House price estimation using an eigenvector spatial filtering approach

Research output: Contribution to journalArticle

Abstract

Purpose: Numerous geo-statistical methods have been developed to analyse the spatial dimension and composition of house prices. Despite these advances, spatial filtering remains an under-researched approach within house price studies. This paper aims to examine the spatial distribution of house prices using an eigenvector spatial filtering (ESF) procedure, to analyse the local variation and spatial heterogeneity. Design/methodology/approach: Using 2,664 sale transactions over the one year period Q3 2017 to Q3 2018, an eigenvector spatial filtering approach is applied to evaluate spatial patterns within the Belfast housing market. This method consists of using geographical coordinates to specify eigenvectors across geographic distance to determine a set of spatial filters. These convey spatial structures representative of different spatial scales and units. The filters are incorporated as predictors into regression analyses to alleviate spatial autocorrelation. This approach is intuitive, given that detection of autocorrelation in specific filters and within the regression residuals can be markers for exclusion or inclusion criteria. Findings: The findings show both robust and effective estimator consistency and limited spatial dependency – culminating in accurately specified hedonic pricing models. The findings show that the spatial component alone explains 14.6 per cent of the variation in property value, whereas 77.6 per cent of the variation could be attributed to an interaction between the structural characteristics and the local market geography expressed by the filters. This methodological step reduced short-scale spatial dependency and residual autocorrelation resulting in increased model stability and reduced misspecification error. Originality/value: Eigenvector-based spatial filtering is a less known but suitable statistical protocol that can be used to analyse house price patterns taking into account spatial autocorrelation at varying (different) spatial scales. This approach arguably provides a more insightful analysis of house prices by removing spatial autocorrelation both objectively and subjectively to produce reliable, yet understandable, regression models, which do not suffer from traditional challenges of serial dependence or spatial mis-specification. This approach offers property researchers and policymakers an intuitive but comprehensible approach for producing accurate price estimation models, which can be readily interpreted.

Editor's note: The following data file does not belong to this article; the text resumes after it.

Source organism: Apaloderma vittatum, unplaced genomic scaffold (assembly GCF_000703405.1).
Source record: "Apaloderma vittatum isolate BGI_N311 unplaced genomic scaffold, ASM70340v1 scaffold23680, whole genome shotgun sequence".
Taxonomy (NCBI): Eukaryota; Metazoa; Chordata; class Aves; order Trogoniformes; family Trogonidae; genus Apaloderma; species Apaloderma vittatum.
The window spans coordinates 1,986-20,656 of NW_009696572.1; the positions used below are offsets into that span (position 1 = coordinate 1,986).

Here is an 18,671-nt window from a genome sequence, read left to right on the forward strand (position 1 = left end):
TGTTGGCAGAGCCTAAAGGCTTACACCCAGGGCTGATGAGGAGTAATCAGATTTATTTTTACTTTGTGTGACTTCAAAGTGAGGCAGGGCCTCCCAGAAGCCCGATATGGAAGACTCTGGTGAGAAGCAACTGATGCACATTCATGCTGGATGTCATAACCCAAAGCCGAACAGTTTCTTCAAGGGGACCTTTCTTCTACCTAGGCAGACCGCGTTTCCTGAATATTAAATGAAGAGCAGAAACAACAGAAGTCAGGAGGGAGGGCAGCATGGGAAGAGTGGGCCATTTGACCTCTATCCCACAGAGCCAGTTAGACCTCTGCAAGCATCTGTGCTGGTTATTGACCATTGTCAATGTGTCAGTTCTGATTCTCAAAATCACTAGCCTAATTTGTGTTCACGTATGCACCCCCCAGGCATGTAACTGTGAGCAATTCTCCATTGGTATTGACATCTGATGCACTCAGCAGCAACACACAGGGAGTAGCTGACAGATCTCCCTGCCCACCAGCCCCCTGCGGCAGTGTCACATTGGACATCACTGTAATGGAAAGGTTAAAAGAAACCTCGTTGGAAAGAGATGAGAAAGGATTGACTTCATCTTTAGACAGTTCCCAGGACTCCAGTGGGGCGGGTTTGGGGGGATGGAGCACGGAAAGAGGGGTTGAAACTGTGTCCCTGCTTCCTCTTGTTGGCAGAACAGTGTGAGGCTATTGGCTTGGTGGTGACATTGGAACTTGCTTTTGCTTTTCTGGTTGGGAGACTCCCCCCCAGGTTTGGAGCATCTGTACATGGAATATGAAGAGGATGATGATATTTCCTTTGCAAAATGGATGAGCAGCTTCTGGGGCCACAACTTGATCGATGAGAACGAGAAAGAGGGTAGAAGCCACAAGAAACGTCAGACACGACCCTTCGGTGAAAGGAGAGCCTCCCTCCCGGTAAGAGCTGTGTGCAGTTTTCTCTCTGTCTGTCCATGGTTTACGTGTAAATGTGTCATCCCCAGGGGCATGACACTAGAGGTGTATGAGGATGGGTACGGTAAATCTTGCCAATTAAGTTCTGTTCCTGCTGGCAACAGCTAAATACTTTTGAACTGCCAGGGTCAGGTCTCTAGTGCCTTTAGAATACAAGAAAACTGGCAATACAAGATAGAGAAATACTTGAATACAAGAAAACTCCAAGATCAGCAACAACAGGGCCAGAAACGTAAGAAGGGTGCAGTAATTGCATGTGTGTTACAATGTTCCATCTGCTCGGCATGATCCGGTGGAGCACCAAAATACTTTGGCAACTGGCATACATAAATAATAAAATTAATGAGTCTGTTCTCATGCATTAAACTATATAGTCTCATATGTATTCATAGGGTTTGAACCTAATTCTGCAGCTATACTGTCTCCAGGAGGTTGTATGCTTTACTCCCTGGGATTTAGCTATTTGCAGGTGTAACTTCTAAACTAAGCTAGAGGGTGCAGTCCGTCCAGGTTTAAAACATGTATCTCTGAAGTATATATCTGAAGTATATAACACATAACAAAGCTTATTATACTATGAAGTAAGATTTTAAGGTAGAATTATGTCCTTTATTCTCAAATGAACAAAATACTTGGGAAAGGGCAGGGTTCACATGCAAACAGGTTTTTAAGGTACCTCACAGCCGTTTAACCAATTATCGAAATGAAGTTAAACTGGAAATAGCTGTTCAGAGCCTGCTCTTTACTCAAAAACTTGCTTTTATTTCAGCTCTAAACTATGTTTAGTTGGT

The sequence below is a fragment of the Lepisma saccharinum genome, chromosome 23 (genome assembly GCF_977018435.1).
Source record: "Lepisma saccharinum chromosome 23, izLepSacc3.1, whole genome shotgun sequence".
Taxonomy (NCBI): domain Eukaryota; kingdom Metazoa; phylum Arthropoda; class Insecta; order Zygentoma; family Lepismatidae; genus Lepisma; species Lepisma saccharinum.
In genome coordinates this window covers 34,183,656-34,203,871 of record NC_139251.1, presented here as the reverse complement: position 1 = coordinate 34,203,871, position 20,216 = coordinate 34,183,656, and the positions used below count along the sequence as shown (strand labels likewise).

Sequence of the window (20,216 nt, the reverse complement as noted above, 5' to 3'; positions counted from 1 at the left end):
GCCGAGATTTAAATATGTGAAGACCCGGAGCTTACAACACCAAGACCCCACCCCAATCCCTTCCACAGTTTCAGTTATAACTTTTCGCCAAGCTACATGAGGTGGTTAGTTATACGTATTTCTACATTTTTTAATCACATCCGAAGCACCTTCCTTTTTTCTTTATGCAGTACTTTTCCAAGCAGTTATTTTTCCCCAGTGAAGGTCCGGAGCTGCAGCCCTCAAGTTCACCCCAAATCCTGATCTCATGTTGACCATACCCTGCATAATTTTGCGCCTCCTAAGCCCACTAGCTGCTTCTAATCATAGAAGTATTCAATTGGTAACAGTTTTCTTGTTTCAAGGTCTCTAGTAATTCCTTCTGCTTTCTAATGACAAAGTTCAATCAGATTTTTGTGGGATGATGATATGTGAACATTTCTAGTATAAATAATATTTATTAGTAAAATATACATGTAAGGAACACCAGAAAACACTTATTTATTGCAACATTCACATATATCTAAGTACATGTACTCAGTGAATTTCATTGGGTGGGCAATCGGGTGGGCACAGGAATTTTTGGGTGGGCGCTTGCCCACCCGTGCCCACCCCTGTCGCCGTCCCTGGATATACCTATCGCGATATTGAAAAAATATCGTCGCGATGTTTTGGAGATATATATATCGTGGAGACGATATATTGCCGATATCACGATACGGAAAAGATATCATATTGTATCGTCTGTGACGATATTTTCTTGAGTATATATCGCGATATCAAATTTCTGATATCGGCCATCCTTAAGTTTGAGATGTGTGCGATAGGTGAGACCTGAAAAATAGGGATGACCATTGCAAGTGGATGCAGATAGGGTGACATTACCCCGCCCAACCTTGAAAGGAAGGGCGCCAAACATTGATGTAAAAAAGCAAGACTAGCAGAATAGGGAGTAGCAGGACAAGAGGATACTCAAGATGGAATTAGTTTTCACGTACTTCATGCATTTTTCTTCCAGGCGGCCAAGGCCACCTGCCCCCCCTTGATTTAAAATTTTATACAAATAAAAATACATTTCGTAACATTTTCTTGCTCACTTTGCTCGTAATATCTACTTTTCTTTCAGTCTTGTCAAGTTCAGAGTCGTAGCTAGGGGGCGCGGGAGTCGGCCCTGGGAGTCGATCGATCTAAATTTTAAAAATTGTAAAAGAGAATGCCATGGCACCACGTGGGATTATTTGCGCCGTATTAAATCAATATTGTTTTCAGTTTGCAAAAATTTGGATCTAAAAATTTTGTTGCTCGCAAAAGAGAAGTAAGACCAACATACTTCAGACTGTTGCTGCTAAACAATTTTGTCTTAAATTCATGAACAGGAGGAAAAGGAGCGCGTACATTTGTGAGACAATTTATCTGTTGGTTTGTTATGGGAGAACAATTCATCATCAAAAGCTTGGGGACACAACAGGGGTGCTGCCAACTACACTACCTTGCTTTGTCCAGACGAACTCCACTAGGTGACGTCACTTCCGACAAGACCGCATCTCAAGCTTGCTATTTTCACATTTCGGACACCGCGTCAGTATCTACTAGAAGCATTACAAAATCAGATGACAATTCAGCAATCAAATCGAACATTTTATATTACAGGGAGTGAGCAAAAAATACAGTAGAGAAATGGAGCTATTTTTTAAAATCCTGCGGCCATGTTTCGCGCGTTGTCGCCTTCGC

LanguageEnglish
JournalInternational Journal of Housing Markets and Analysis
Early online date14 Nov 2019
DOIs
Publication statusE-pub ahead of print - 14 Nov 2019

Fingerprint

House prices
Filter
Spatial scale
Spatial autocorrelation
Autocorrelation
Misspecification
Local markets
Geography
Interaction
Statistical methods
Housing market
Estimator
Regression model
Politicians
Predictors
Inclusion
Property values
Hedonic pricing
Spatial distribution
Spatial structure

Keywords

  • Eigenvector spatial filtering,
  • Spatially varying coefficients
  • Hedonic price analysis
  • house prices
  • spatial dependency
  • spatial autocorrelation
  • Eigenvector spatial filtering
  • Spatial dependency
  • House prices
  • Spatial autocorrelation

Cite this

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title = "House price estimation using an eigenvector spatial filtering approach",
abstract = "Purpose: Numerous geo-statistical methods have been developed to analyse the spatial dimension and composition of house prices. Despite these advances, spatial filtering remains an under-researched approach within house price studies. This paper aims to examine the spatial distribution of house prices using an eigenvector spatial filtering (ESF) procedure, to analyse the local variation and spatial heterogeneity. Design/methodology/approach: Using 2,664 sale transactions over the one year period Q3 2017 to Q3 2018, an eigenvector spatial filtering approach is applied to evaluate spatial patterns within the Belfast housing market. This method consists of using geographical coordinates to specify eigenvectors across geographic distance to determine a set of spatial filters. These convey spatial structures representative of different spatial scales and units. The filters are incorporated as predictors into regression analyses to alleviate spatial autocorrelation. This approach is intuitive, given that detection of autocorrelation in specific filters and within the regression residuals can be markers for exclusion or inclusion criteria. Findings: The findings show both robust and effective estimator consistency and limited spatial dependency – culminating in accurately specified hedonic pricing models. The findings show that the spatial component alone explains 14.6 per cent of the variation in property value, whereas 77.6 per cent of the variation could be attributed to an interaction between the structural characteristics and the local market geography expressed by the filters. This methodological step reduced short-scale spatial dependency and residual autocorrelation resulting in increased model stability and reduced misspecification error. Originality/value: Eigenvector-based spatial filtering is a less known but suitable statistical protocol that can be used to analyse house price patterns taking into account spatial autocorrelation at varying (different) spatial scales. This approach arguably provides a more insightful analysis of house prices by removing spatial autocorrelation both objectively and subjectively to produce reliable, yet understandable, regression models, which do not suffer from traditional challenges of serial dependence or spatial mis-specification. This approach offers property researchers and policymakers an intuitive but comprehensible approach for producing accurate price estimation models, which can be readily interpreted.",